If you don't have any bond breaker, your original installation my have been different from the method counselled by Lifecaulk, when you buy your caulking from them, as I did.
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Old 06-15-2020, 10:49 PM   #14
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Everything is a learning process I might skip the caulk and just have teak. I don't think the admiral will like that though. I imagine I'll make a jig or guide for my router after all the holes are filled and it's glued down.

I think instead of a countersink I'll just drill out the holes for the bungs and take that same hole straight on into the fiberglass. Then pour in the epoxy and put in the bung.

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For at least the last 25 years, the laying of teak decks has been without any screws. The area to be laid is laid out on patterns on the shop floor and the caulking is put down between the boards. Once set up, a layer of similar caulking is troweled onto the deck where it is to go and the teak is laid in place. I don't know how it is secured while waiting for the caulking/adhesive is setting, but once set, it won't move, for the life of the boat.
Adhesives haven't changed since your deck was laid. Only the techniques. Screws were used to hold the boards in place while the adhesive cured. That may have taken as much as few weeks. After that, the screws are unnecessary and can be removed and never replaced.

Between the boards is usually a channel with a depth of approximately 1/2 the original thickness of the boards. There may also be a "bond breaker" in that channel, which will need to be replaced if you pull out the old one. The purpose of the BB is so the teak can expand and contract seasonally, without tearing the seal of the caulking from the sides of the channel.

If you don't have any bond breaker, your original installation my have been different from the method counselled by Lifecaulk, when you buy your caulking from them, as I did.
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Old 06-15-2020, 10:51 PM   #15
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@cigatoo

Any tips for me? I've got a few loose slats but for the most part the deck is down tight.


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Iíve been doing exactly that. Remove the bung and screw, drill down with 3/8th drill through top layer fiberglass, into the core, but not through the bottom layer of glass. Then fill with epoxy and pop in the bung. I cant speak for your boat but on the Grand Banks those decks are glued down real good. No screws needed.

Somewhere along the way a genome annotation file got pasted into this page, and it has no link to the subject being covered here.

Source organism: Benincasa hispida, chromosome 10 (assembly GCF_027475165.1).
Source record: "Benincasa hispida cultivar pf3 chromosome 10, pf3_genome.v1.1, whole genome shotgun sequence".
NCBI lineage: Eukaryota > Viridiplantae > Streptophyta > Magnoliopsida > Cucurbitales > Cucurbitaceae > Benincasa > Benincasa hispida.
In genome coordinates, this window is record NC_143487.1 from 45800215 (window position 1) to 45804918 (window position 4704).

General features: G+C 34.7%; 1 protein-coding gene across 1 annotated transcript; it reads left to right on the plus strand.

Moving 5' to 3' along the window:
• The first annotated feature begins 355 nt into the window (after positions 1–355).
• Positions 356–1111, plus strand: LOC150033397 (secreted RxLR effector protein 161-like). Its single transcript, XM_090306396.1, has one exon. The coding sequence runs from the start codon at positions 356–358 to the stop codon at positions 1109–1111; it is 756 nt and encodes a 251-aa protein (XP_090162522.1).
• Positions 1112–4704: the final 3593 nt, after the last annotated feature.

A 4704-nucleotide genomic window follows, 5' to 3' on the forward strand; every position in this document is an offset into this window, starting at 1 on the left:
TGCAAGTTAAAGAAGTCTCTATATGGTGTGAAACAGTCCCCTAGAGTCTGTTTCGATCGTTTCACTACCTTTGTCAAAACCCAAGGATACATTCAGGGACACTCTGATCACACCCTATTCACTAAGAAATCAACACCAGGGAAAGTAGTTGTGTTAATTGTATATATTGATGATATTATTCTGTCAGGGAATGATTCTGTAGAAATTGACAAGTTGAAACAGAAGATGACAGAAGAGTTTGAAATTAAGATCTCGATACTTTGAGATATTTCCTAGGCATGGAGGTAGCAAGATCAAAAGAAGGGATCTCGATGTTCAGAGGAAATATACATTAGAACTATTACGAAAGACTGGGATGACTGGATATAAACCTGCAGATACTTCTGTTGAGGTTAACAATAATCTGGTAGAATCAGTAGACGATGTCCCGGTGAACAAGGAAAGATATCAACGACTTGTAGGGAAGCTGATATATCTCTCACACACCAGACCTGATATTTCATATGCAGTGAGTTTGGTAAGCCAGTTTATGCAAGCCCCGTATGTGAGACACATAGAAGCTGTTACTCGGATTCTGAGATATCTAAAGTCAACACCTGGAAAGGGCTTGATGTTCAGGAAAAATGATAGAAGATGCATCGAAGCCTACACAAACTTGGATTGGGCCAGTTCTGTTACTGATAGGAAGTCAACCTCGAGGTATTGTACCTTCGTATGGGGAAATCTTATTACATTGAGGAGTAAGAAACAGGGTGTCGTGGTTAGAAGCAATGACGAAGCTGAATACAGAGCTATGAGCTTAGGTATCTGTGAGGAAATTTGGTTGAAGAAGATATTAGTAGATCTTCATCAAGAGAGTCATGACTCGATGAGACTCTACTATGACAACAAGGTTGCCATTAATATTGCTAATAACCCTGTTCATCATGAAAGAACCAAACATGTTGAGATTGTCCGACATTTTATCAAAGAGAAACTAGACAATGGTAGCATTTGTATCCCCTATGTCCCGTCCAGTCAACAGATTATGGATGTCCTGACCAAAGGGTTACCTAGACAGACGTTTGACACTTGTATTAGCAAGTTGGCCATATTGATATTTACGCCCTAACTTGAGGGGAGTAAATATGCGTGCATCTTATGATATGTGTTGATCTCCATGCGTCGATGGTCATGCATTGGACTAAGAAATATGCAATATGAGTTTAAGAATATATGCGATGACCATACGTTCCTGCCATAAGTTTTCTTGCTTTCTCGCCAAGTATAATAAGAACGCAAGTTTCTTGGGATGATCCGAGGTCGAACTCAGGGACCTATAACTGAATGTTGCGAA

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Old 06-16-2020, 05:35 AM   #16
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"Concerning the stiffness that the teak might be providing I am considering removing the teak and putting down an expensive layer of G 10 with epoxy and a traditional non-skid coating on top."


In most TT cases the teak overlay was an upsell for the boat dealer , a profit maker but not part of the hull scantlings.
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Old 06-16-2020, 10:08 AM   #17
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@cigatoo

Any tips for me? I've got a few loose slats but for the most part the deck is down tight.
Nothing else that I can think of. Bungs are 3/8. Drill using 3/8 drill, fill, and insert new bung.
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Old 06-16-2020, 10:10 AM   #18
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ďIn most TT cases the teak overlay was an upsell for the boat dealer , a profit maker but not part of the hull scantlings.Ē

Thatís a great observation. Never thought about that. I wonder how the GBís were shipped?
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Old 06-16-2020, 10:33 AM   #19
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Scantlings! I can't remember hearing that word before. Thanks![

QUOTE=FF;890059]"Concerning the stiffness that the teak might be providing I am considering removing the teak and putting down an expensive layer of G 10 with epoxy and a traditional non-skid coating on top."


In most TT cases the teak overlay was an upsell for the boat dealer , a profit maker but not part of the hull scantlings.[/QUOTE]
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Old 06-16-2020, 10:40 AM   #20
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Scantlings aside an older boat needs all the help she can get. The fiberglass under the teak is smooth so there had to be something else added. I'm not sure if any of them came without teak - at least none that I have seen. But either way retaining whatever help the teak offers seems like a good idea. Plus it looks good